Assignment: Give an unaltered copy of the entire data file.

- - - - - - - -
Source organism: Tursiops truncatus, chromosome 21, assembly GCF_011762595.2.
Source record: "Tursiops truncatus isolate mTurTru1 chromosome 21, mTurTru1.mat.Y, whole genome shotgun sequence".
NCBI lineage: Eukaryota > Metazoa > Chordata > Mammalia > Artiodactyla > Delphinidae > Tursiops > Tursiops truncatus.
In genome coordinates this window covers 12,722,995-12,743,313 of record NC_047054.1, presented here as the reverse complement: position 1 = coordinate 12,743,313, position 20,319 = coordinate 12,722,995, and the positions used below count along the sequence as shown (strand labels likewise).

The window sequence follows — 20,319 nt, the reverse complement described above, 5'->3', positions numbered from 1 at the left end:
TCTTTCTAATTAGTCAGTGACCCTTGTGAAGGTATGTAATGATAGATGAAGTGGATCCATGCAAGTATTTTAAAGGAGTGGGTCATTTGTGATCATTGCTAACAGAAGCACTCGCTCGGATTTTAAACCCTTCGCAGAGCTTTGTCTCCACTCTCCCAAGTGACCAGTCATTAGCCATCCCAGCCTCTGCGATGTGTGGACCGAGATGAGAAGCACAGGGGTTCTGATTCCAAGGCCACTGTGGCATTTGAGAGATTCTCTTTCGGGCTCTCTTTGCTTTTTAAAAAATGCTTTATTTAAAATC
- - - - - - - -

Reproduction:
Source organism: Tursiops truncatus, chromosome 21, assembly GCF_011762595.2.
Source record: "Tursiops truncatus isolate mTurTru1 chromosome 21, mTurTru1.mat.Y, whole genome shotgun sequence".
NCBI lineage: Eukaryota > Metazoa > Chordata > Mammalia > Artiodactyla > Delphinidae > Tursiops > Tursiops truncatus.
In genome coordinates this window covers 12,722,995-12,743,313 of record NC_047054.1, presented here as the reverse complement: position 1 = coordinate 12,743,313, position 20,319 = coordinate 12,722,995, and the positions used below count along the sequence as shown (strand labels likewise).

The window sequence follows — 20,319 nt, the reverse complement described above, 5'->3', positions numbered from 1 at the left end:
TCTTTCTAATTAGTCAGTGACCCTTGTGAAGGTATGTAATGATAGATGAAGTGGATCCATGCAAGTATTTTAAAGGAGTGGGTCATTTGTGATCATTGCTAACAGAAGCACTCGCTCGGATTTTAAACCCTTCGCAGAGCTTTGTCTCCACTCTCCCAAGTGACCAGTCATTAGCCATCCCAGCCTCTGCGATGTGTGGACCGAGATGAGAAGCACAGGGGTTCTGATTCCAAGGCCACTGTGGCATTTGAGAGATTCTCTTTCGGGCTCTCTTTGCTTTTTAAAAAATGCTTTATTTAAAATC